Key of F: F Bb C
Key of Bb: Bb Eb F
(Bb and C, on the other hand, are not closely related keys. They are separated from each other by a whole step, an interval of a major 2nd. They share only 5 of their 7 Major Scale notes, and only one of their 1,4, and 5 chords, in common with each other.)
The melody of New River Train uses the first six notes of the Major Scale. In ascending order of pitch, these notes are:
1 2 3 4 5 6
do re mi fa sol la
Key of A: A B C# D E F#
Key of Bb: Bb C D Eb F G
Key of B: B C# D# E F# G#
Key of C: C D E F G A
Key of D: D E F# G A B
Key of E: E F# G# A B C#
Key of F: F G A Bb C D
Key of G: G A B C D E
Fill-in Licks in Breaks and Backup
There are three 'dead spots' in the melody of New River Train that last long enough for a fill-in lick to be played in them. These spots are in measures 3 to 4 of lines 1, 2, and 4. In lines 1 and 4, the dead spots occur while a 1 chord is called for in the progression, while in line 2, the dead spot occurs while a 5 chord is called for in the progression.
In the files (scroll down to the very bottom of this song of the week write-up), I have included F and C chord fill-in licks for fiddle and mandolin, for F and C are the 1 and 5 chords for the key of F. Notes in parentheses are not part of the fill-in lick proper and may be omitted or replaced with another note.
To show how one might get in and out of these fill-in licks in the context of playing a break, or playing backup, I have included in the files a sample mandolin break and a mandolin backup part. I recommend that fiddle, guitar, and banjo players, not just mandolin players, take a look at these mandolin tabs, for even if you do not read mandolin tab, so as to be able to decipher what notes are represented on the tab, you can still see the time values of the notes, and where within the measures and in the lines of the progression the fill-ins occur, so as to draw the application to the instrument that you play.
I have also included in the files, C, G, and D chord fill-in licks for guitar. For those who choose the 'Capo 3, play as if in D' option for playing New River Train in F, the D chord fill-in licks, presented in the context of 2 complete measures of backup playing, are for measures 3 and 4 of lines 1 and 4. For those who choose the 'Capo 5, play as if in C' option for playing New River Train in F, the C chord fill-in licks, presented in the context of 2 complete measures of backup playing or a Carter-style break, are for measures 3 and 4 of lines 1 and 4, and the G chord fill-in licks, presented in the context of 2 measures of backup playing, are for measures 3 and 4 of line 2. (If used in this same spot in the context of a Carter-style break, the first note of the 2 measures would be changed to the open 4th string, since that is the melody note in the song at this point.)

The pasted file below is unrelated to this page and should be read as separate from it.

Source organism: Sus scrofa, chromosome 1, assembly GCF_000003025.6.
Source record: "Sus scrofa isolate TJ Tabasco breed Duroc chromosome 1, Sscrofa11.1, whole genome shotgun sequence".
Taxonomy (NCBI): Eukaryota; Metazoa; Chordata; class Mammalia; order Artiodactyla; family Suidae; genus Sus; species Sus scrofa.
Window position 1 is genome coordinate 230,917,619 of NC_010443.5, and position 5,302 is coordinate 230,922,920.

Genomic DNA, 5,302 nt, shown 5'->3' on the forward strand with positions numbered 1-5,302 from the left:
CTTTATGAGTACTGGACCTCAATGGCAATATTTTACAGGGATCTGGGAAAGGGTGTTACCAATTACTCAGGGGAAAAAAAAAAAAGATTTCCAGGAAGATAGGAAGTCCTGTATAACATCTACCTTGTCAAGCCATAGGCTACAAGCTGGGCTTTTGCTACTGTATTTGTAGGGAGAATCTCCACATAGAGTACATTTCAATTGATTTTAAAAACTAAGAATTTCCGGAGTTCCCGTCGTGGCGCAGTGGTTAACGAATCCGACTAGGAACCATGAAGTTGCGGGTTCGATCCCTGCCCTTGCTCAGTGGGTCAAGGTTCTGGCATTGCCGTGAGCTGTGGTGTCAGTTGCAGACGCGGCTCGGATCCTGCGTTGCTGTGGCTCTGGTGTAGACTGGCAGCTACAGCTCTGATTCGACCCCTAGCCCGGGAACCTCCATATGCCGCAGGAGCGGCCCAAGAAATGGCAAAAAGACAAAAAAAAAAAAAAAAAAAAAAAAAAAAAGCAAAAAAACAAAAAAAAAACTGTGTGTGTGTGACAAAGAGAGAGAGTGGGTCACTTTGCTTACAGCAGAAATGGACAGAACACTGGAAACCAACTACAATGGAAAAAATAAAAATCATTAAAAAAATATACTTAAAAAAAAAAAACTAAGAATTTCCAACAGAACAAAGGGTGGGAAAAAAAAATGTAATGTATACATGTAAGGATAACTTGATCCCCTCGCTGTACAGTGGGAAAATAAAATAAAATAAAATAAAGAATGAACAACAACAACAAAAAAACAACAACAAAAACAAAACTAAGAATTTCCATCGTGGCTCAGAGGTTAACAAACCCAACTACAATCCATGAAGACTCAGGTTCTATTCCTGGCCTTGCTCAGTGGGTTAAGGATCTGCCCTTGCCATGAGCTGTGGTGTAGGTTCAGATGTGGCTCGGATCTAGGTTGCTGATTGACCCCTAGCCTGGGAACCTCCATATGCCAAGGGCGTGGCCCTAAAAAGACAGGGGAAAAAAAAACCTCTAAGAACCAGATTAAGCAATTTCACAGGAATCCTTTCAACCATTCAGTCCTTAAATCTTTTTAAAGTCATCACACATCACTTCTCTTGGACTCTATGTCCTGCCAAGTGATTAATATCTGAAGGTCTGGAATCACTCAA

For a D chord fill-in lick on banjo that will work well in both breaks and backup for New River Train in lines 1 and 4, refer back to the files in the song of the week write-up for Bury Me Beneath The Willow: scroll down to the very bottom of the following page:
The lyrics of 'New River Train' are quite repetitive and easy to memorize. For this reason, this is one of the songs I recommend learning to sing to those who wish to lead a song at the jam, but do not have much experience yet in doing so.
For most of these songs, you need not know any more than three verses (in addition to the chorus for the songs that do have a chorus) in order to be ready to sing and play a complete arrangement of them at the jam. Notice the number of verses sung on each of the recordings of New River Train given here: two (The White Brothers), three (Roland White; Blake & Rice studio recording), four (Blake & Rice live recording), five (Snake River Boys), and six (The Monroe Brothers).
In general, the slower that a song is played the more desirable it becomes to limit the number of verses sung. Notice, for instance, that the version with six verses is played at a faster tempo than the other versions given here.
The set of lyrics I use for the chorus of New River Train are the same as those sung for the first, third, fifth, and sixth choruses on the Monroe Brothers recording.
14 songs were played at last night's jam: 8 from the main list, 5 from the additional songs list, and 1 that is on neither list:
Cluck Old Hen - A (played twice)
Leaning On The Everlasting Arms - A
Liberty - D
Lonesome Road Blues - G
A Memory Of You - A
Old Joe Clark - A
Will You Be Loving Another Man - A
Wreck Of The Old '97 - D
Columbus Stockade Blues - A
Hand Me Down My Walking Cane - G
I'll Fly Away - A
Soldier's Joy - D
Wildwood Flower - G
Wabash Cannonball - G
New River Train - banjo tab in D
New River Train - guitar tab in C
New River Train - guitar tab in D
C, G & D fill-in licks for guitar
New River Train - mandolin tab
New River Train - sample break in F (mandolin tab)
New River Train - backup in F with fill-ins (mandolin tab)
New River Train - melody in F
F & C fill-in licks for fiddle and mandolin